Then there are the kids who saw talent and potential in high school but lack the credentials to go to a Division One school. I saw one such youngster run a couple of times his senior year at Free State High School. One race in particular I remember watching Mujahid Hassaballa run was four years ago at the 6A cross country regional. He chased Tim Testa from Junction City for most of the race but came up short.

Hassaballa is originally from the Sudan. He came with his parents to the United States in 1999. While he was a very good high school runner, Mujahid was never a champion. I don't think he ever broke 4:25 for the high school mile.

Like a lot of good Kansas high school distance runners that the big schools turn there nose up at Hassaballa ended up at Pittsburg State. The Gorillas are better known as a Division 2 football factory but more than a few quality track and field athletes have landed at the school located in the southeast corner of Kansas. Turns out Mujahid is one of them garnering All-American honors this spring in track. He ran the metric equivalent of a 4:07 mile. That's a pretty darn good time... and it makes him a runner that both Kansas and Kansas State would be more than happy to have on their team.

Its athletes like Hassaballa that may speak to why Kansas fired its distance coach. Doug Clark was first rate at turning very good runners into great runners. But he was having a heck of a time recruiting kids like Muhahid Hassaballa to KU. The Jayhawks have always had a problem recruiting in state with a few notable exceptions. Here's hoping that the new coach doesn't let kids like Hassaballa slip away.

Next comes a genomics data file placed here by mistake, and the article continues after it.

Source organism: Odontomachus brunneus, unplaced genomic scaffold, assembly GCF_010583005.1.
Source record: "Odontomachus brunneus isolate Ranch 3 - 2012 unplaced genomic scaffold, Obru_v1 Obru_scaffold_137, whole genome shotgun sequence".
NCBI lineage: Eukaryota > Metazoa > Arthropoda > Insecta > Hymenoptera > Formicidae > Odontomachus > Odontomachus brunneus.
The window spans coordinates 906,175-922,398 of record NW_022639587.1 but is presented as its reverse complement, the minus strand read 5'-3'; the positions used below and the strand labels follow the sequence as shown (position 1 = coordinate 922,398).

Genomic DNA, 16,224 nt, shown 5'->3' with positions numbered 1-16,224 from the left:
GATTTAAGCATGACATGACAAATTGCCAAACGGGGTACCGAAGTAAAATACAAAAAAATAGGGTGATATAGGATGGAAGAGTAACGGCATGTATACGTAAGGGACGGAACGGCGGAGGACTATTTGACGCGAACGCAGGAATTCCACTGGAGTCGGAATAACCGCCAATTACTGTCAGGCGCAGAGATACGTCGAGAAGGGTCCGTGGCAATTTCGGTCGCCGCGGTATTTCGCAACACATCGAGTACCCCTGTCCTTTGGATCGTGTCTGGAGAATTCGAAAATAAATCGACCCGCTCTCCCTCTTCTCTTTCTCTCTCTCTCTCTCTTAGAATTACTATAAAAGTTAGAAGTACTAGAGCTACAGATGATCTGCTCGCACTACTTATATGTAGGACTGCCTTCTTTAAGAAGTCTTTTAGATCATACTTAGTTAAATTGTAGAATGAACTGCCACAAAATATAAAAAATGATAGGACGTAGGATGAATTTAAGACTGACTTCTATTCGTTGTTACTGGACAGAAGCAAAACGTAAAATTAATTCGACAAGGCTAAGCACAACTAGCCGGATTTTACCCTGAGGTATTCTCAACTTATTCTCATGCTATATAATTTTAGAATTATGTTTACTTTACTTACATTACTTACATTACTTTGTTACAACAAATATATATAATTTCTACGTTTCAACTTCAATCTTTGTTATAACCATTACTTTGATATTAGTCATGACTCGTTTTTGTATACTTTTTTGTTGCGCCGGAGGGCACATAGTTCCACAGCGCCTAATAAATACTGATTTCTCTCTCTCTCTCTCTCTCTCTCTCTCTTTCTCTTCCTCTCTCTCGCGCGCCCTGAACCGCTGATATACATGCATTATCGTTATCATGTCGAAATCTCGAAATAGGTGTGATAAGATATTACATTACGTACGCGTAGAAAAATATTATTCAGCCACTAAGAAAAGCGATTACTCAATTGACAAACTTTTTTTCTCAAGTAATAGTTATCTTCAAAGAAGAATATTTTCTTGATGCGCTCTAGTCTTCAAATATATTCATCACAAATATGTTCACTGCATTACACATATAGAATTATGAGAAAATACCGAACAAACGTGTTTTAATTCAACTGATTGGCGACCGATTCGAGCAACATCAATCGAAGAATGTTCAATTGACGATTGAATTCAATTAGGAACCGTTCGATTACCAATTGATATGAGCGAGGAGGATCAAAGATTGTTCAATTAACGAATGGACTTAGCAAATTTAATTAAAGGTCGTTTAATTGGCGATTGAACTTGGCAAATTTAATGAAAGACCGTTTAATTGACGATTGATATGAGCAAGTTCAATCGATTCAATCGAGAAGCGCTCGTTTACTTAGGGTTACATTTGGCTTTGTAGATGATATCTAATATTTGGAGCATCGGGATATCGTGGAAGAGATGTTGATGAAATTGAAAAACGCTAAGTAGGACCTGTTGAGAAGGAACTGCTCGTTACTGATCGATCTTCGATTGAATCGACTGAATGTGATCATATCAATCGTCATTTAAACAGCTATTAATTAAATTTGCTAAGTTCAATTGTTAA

Sunday, June 14, 2009

11 miles and many, many years ago

It's a run that has always stayed with me. It's a run I will never forget. I had just gotten the boot from the K.U. cross country team. For reasons I can't recall I made the trek over the hill from Memorial Stadium where Coach Bob Timmons had just delivered the bad news to Lawrence High School where I had graduated just four months before.

I found my young acquaintance Jon Blubaugh aching to go for a long run. Though he was just a freshman in high school, I knew him by reputation as an up and coming 800 meter runner. That run would cement a lifelong friendship. One other older guy joined us that day. He was the new Lawrence High basketball coach. His name was Bob Frederick.